Underline the clauses and translate the following sentences into Russian
Подчеркните придаточное предложение и переведите его на русский язык.
1. If the weather changes tomorrow, it will be fine. 2. We don’t know if she comes to the party. 3. As soon as we find out their legal address we shall contact you. 4. If you run after two hares, you will catch neither. 5. I shall go for a walk as soon as I finish my work. 6. Please, stay here until I return.
Choose the right variant.
Выберите правильный вариант глагола в придаточном предложении.
1. Unless they improve their attitude towards the work, they … the exam.
a). would fail
b). will fail
2. When you go abroad … very attentive.
b). will be
3. If your teeth hurt you, you … a dentist.
a). ought to see
b). should see
c). would see
Read the text.
Criminal trials in the United Kingdom take the form of a contest between the prosecution and the defence. Since the law presumes the innocence of an accused person until guilt has been proved, the prosecution is not granted any advantage, apparent or real, over the defence. A defendant (in Scotland called an accused) has the right to employ a legal adviser and may be granted legal aid from public funds. If remained in custody, the person may be visited by a legal adviser to ensure a properly prepared defence. In England, Wales and Northern Ireland during the preparation of the case, the prosecution usually tells the defence of relevant documents which are not proposed to put in evidence and discloses them if asked to do so. The prosecution should also inform the defence of witnesses whose evidence may help the accused and whom the prosecution does not propose to call. The defence or prosecution may suggest that the defendant’s mental state renders him or her unfit to be tried. If the jury decides that this is so, the defendant is admitted to a special hospital.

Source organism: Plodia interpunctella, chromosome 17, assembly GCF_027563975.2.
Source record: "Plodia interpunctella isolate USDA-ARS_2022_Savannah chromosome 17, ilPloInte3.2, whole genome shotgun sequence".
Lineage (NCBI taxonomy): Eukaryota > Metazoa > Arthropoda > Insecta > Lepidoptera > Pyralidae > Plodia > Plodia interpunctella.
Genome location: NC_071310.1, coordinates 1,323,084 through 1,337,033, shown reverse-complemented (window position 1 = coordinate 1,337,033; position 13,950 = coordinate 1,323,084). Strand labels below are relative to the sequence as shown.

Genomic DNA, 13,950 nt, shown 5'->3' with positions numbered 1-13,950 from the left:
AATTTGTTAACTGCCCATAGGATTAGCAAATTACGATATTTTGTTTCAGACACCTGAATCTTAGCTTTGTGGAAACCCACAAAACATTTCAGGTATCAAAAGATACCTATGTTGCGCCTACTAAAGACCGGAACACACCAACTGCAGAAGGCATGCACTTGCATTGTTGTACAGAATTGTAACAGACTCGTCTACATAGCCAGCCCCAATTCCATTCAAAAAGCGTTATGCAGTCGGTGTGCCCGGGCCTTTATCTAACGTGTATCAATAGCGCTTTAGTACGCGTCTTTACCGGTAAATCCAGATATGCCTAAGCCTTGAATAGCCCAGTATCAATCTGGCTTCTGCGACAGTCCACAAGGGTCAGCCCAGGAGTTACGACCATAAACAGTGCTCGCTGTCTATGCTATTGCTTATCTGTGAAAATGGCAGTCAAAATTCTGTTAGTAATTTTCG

Criminal trials are normally held in an open court and rules of evidence (concerned with the proof of facts) are rigorously applied. If evidence is improperly admitted, a conviction can be quashed on appeal. During the trials the defendant has the right to hear or cross-examine witnesses for the prosecution, normally through a lawyer; to call his or her own witnesses who, if they do not attend voluntarily, may be legally compelled to attend; and to address the court in person or through a lawyer, the defence having the right to the last speech at the trial. The defendant cannot be questioned without consenting to be sworn as a witness in his or her own defence. When he or she does testify, cross-examination about character or other conduct may be made only in exceptional circumstances; generally the prosecution may not introduce such evidence.
In jury trials the judge decides questions of law, sums up the evidence for the jury and instructs it on the relevant law, and discharges the accused or passes sentence. Only the jury decides whether the defendant is guilty or not guilty.
A jury is completely independent of the judiciary. Any attempt to interfere with a jury once it is sworn in is punishable under the Contempt of Court Act 1981.
People between the ages of 18 and 65 whose names appear on the electoral register, with certain exceptions, are liable for jury service and their names are chosen at random. Ineligible persons include the judiciary, priests, people who have within the previous ten years been members of the legal profession, the Lord Chancellor’s Department, or the police, prison and probation services, and certain sufferers from mental illness.
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